1 Comment

  1. Joseph

    August 19, 2010 - 4:02 pm

    A very interesting subject. Being production based I have never designed systems. Is this on the correct lines.
    1) Non paced, non-moving line.
    In this system operators work is free effort. There is no measure of how fast or slow they are producing so it is easy for them to loose track of time resulting in lost volume.
    You should get good quality as the operators are under no pressure to complete their work.
    A drawback with this system is that they usually have a longer cycle time. This means that operators have more complex processes to learn. You need a very highly skilled operator on these systems.
    * In order to get the best volume with 1-2-3-4-5 people on the equipement you need very well planned ( M/A ) Multiple Activity Charts. Even the best charts will show some waiting time while the group perform their individual duties.
    2) Paced non-moving line.
    In this system operators work to a cycle time and it is obvious if they are loosing volume. Action can be taken quickly to prevent volume being lost.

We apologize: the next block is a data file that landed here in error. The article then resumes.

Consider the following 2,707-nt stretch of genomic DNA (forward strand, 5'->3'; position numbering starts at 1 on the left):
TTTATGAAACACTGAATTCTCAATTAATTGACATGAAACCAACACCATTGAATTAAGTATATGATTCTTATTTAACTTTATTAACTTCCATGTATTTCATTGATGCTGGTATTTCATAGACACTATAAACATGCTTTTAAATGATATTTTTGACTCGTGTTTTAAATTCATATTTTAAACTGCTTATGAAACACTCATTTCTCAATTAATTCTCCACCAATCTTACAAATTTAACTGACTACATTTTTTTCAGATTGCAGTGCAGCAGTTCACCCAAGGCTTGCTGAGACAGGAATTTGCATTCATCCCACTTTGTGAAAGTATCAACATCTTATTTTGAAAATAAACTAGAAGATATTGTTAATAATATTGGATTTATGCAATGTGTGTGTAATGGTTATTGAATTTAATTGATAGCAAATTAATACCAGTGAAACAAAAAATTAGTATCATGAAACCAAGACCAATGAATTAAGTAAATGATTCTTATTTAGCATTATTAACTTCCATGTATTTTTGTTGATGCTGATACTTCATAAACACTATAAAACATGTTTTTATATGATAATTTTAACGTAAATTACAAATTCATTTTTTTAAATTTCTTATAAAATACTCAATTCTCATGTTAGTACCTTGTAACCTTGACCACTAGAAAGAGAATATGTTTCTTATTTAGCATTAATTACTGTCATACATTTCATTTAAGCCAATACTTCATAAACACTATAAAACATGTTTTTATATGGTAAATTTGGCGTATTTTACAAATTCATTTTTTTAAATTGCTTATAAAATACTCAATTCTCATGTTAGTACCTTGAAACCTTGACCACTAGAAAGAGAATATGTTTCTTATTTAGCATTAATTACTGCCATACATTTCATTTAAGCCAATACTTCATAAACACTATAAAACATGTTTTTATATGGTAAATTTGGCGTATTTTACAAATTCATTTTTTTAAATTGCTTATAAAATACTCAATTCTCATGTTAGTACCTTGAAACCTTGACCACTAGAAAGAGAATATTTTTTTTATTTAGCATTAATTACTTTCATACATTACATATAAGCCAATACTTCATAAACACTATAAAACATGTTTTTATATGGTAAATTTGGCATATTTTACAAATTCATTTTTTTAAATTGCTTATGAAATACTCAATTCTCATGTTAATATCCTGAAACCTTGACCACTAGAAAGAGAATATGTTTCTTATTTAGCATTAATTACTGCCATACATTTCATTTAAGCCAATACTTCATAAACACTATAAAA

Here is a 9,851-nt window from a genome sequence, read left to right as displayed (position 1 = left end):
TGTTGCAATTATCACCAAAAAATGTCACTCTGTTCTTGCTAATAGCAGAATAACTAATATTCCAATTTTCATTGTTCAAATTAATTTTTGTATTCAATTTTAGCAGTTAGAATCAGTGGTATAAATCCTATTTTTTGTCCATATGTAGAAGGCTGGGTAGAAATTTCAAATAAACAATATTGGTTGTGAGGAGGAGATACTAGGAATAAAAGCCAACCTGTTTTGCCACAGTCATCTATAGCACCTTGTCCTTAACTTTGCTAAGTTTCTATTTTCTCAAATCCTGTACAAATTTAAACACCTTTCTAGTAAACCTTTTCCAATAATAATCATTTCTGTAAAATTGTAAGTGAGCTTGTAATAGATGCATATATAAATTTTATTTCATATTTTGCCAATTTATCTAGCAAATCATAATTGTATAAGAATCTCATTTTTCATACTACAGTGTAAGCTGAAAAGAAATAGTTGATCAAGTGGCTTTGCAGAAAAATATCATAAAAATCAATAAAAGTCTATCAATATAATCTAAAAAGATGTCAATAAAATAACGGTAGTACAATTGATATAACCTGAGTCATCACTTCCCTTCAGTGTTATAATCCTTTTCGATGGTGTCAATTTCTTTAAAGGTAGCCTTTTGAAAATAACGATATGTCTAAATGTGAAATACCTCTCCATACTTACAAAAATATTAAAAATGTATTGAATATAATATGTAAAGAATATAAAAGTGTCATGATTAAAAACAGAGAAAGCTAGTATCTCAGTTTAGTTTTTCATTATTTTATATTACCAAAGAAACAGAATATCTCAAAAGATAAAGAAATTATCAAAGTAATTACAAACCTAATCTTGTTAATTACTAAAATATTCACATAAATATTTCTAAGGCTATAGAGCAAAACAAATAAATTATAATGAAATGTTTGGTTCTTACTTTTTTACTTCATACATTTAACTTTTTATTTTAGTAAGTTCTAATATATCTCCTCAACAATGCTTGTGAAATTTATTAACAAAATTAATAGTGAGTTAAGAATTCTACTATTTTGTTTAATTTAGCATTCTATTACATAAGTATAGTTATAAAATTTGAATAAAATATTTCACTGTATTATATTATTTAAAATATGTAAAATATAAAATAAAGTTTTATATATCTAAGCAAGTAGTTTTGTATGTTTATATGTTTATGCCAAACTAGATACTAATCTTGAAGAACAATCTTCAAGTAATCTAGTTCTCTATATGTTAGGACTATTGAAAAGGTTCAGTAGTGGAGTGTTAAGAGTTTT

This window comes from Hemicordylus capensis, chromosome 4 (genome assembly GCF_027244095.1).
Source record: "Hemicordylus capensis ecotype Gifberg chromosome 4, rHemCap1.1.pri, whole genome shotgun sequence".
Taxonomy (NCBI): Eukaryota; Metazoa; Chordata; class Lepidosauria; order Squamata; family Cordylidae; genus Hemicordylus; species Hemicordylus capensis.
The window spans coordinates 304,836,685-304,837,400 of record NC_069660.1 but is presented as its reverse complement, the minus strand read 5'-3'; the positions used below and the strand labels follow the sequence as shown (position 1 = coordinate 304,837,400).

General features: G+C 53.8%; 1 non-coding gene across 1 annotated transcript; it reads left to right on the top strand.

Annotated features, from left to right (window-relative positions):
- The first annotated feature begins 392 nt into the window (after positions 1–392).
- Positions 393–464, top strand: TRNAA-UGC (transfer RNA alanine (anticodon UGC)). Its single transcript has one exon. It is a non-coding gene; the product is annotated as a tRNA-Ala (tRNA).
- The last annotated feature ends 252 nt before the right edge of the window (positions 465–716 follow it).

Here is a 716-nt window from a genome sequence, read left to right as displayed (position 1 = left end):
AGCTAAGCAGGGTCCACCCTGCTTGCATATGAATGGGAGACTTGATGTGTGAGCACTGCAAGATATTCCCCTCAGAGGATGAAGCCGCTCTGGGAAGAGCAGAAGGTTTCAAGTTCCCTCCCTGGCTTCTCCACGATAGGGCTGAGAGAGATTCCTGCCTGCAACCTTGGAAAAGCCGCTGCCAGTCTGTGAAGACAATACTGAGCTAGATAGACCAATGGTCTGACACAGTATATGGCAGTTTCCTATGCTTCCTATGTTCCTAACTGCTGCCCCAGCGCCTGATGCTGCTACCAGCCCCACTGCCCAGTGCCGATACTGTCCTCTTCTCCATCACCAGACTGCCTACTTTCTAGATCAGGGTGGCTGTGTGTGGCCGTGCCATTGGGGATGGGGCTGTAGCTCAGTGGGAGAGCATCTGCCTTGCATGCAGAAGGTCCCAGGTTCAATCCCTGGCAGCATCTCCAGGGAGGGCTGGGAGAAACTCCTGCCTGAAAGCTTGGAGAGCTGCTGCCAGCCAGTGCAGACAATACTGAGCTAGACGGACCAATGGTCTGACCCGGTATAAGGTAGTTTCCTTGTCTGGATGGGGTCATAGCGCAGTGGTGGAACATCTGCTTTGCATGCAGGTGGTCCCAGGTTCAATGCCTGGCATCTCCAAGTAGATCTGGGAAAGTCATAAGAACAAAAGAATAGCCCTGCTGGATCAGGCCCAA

Quality can suffer as operators are under pressure to pull back lost volume.
    * As above ( M/A ) Charts are required with their waiting issues.
    3) Moving assembly lines.
    With this system the operator has a short cycly time that is easy to learn. Most good operators get into a rhythm and the day passes quickly but if there are quality problems in either their own work or the quality of parts coming at them it can cause quality issues or at worst volume losses because there is no slack in the allocations to fix these problems.
    If the line stops then every operator on the line looses the same amount of time.
    This system needs very good work allocations to balance every station as close as possible to the cycle time.
    The cycle time is usually shorter than the takt ( Overspeed ) to prevent volume losses. This results in more operators that is waste.
    Time losses can be reduced by decoupling production lines by using buffers between lines. This allowes most lines to keep running when one line is stopped. Depending on the size of the buffer 15 – 20 minute stops can be absorbed.
    Moving lines can normally produce the highest volumes as it just need more labour to be thrown onto the line to increase the output.